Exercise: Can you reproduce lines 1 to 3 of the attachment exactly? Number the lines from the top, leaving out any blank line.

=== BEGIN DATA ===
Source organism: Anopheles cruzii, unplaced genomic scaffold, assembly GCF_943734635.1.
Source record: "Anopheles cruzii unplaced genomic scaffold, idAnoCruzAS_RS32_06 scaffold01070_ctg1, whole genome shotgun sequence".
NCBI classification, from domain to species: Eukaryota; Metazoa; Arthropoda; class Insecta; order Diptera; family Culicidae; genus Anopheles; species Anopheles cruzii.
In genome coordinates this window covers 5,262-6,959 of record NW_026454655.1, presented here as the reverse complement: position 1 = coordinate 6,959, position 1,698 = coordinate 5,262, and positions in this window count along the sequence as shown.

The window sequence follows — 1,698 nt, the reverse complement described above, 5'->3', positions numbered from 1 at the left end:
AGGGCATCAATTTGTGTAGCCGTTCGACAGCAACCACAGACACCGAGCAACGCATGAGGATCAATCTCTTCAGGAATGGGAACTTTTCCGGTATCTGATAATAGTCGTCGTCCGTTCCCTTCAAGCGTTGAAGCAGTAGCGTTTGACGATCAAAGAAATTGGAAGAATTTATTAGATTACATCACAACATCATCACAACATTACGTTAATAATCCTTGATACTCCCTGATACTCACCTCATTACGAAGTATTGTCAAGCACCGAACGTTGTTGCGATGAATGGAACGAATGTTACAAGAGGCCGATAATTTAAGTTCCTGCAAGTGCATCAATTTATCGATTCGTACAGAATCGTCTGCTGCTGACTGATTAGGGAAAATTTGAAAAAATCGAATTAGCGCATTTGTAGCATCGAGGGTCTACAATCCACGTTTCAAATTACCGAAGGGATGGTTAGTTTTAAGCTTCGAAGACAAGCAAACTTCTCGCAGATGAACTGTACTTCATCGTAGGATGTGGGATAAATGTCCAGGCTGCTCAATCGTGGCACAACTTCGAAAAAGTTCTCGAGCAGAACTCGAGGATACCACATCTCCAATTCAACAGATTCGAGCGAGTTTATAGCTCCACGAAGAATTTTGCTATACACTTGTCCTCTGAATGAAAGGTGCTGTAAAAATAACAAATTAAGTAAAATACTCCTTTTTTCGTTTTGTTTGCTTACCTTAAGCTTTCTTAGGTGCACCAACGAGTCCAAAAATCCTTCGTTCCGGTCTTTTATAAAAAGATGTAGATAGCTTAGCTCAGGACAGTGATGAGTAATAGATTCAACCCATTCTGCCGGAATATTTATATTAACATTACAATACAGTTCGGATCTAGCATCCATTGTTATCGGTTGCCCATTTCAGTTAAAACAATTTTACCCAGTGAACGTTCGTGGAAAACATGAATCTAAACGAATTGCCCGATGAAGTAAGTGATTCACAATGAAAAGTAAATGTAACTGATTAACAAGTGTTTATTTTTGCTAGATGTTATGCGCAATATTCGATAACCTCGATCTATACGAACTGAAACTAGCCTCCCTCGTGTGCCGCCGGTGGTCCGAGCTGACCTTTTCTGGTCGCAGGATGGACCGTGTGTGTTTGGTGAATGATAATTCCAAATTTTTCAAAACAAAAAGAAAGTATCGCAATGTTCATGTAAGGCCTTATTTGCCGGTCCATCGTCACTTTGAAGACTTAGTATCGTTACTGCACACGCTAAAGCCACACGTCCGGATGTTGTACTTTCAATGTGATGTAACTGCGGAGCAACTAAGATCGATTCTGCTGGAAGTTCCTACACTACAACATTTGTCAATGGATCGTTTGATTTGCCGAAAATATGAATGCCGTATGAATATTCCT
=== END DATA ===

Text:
Source organism: Anopheles cruzii, unplaced genomic scaffold, assembly GCF_943734635.1.
Source record: "Anopheles cruzii unplaced genomic scaffold, idAnoCruzAS_RS32_06 scaffold01070_ctg1, whole genome shotgun sequence".
NCBI classification, from domain to species: Eukaryota; Metazoa; Arthropoda; class Insecta; order Diptera; family Culicidae; genus Anopheles; species Anopheles cruzii.